Devil’s Lake

Book Reviews

Thomas Patrick Levy: Please Don’t Leave Me Scarlett Johansson

In the best case scenario, you will find yourself reading Thomas Patrick Levy’s chapbook Please Don’t Leave Me Scarlett Johansson in the wake of a horrendous break-up, which leaves you with several probing metaphysical questions about life—the usual Who am I? What am I doing here? What is Love?—and torments you until you have no choice but to pack your duffel, fill up your gas tank, and head for the open road. On repeat on your iPod: Scarlett Johannson’s 2008 vocal debut, Anywhere You Lay Your Head. “I’ll drive all night,” Levy writes in the sixth poem, as the narrator’s radio plays one of Scarlett’s Tom Waits covers, “ … while the shadows swallow around us and the only light for miles is the candle my car holds out before us...”

Reminiscent of a Victorian valentine (the cover is an autumnal, mixed media collage featuring an androgynous child in a lace dickey), printed on paper the color of bare lips, and hand-bound with twine, this twenty-six-page chapbook comprises thirteen untitled, unpunctuated, apostrophic prose poems to Hollywood starlet Scarlett Johansson. The poems appear on the recto, while the verso remains blank, as if Levy were leaving pages empty for Scarlett’s responses to his confessional monologue. It is the unabashed fervor with which Levy writes that makes me want to turn the lights out and belt his poems to the dark and vacant street beneath my open window. “You and I both know,” I can imagine myself reciting, “you just want to rip each page in two and claw into my chest and hold my heart that cries I’D WISHED I’D LISTENED … ” Poetry needs these moments of sheer human howling. (Though I personally could do without the all caps.)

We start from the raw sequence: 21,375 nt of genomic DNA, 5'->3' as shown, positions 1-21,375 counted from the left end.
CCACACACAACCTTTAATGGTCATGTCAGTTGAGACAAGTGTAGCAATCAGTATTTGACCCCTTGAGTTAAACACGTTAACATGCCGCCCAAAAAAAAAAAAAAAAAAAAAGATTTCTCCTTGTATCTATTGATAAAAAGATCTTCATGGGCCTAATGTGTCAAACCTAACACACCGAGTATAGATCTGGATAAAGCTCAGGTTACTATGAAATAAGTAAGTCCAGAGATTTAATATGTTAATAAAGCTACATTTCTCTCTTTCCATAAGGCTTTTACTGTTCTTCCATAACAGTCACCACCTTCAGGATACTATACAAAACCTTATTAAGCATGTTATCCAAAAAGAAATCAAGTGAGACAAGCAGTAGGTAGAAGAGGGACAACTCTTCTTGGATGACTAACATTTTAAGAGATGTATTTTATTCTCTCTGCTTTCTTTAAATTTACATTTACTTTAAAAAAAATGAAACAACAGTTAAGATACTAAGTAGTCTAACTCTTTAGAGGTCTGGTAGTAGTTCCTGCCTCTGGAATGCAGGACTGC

The conceit of the chapbook is potentially ridiculous at first. This idolization of ScarJo may, admittedly, be a divisive issue for some. From television ads to the tabloids ringed around the checkout counters at the supermarket, celebrities and their strangely named babies already glut so much of our daily lives—do we really want them sipping cappuccino and clutching Prada purses in our poems, too? I would typically be skeptical, but the wild imagery and invocatory language that Levy employs bring a level of complexity to what could have otherwise become a kitschy, desperate rant. “O Scarlett sometimes you kiss me with milky eyes,” one poem begins. Another: “And sometimes Scarlett I am a jar of wasps and I wonder how many days of patience I’ll have before I lose you completely and dump that jar out across the floor … ” At times, I find myself so lulled by Levy’s lines that I, too, grow jealous of Woody Allen (“I talk with strangers to keep from thinking of you and Woody Allen in his New York loft … ”). Yet I wish that there was more here—I want years of unanswered letters, diary entries, soliloquies almost muted by the blaring stereo.

Most surprising, I think, is that I gained a sense of religious reverence for this buxom blonde—much like the reverence expressed hundreds of years ago by the Bhakti mystical poet Meerabai, who wrote about her metaphorical marriage with the Lord Krishna. Here Levy finds himself well within the poetic tradition of conflating the beloved (that which ones lusts after and woos) with the Beloved (that which exists beyond all else, that which one worships). Please Don’t Leave Me Scarlett Johannson is the sort of talisman you need to remember that though life can corrode you away until it feels like nothing’s left, ultimately—behind it all—there is something more beautiful and harrowing than your own pain. And that something, in the case of Thomas Patrick Levy’s chapbook, is Scarlett Johannson.

Thomas Patrick Levy
Please Don’t Leave Me Scarlett Johansson
Press, YEAR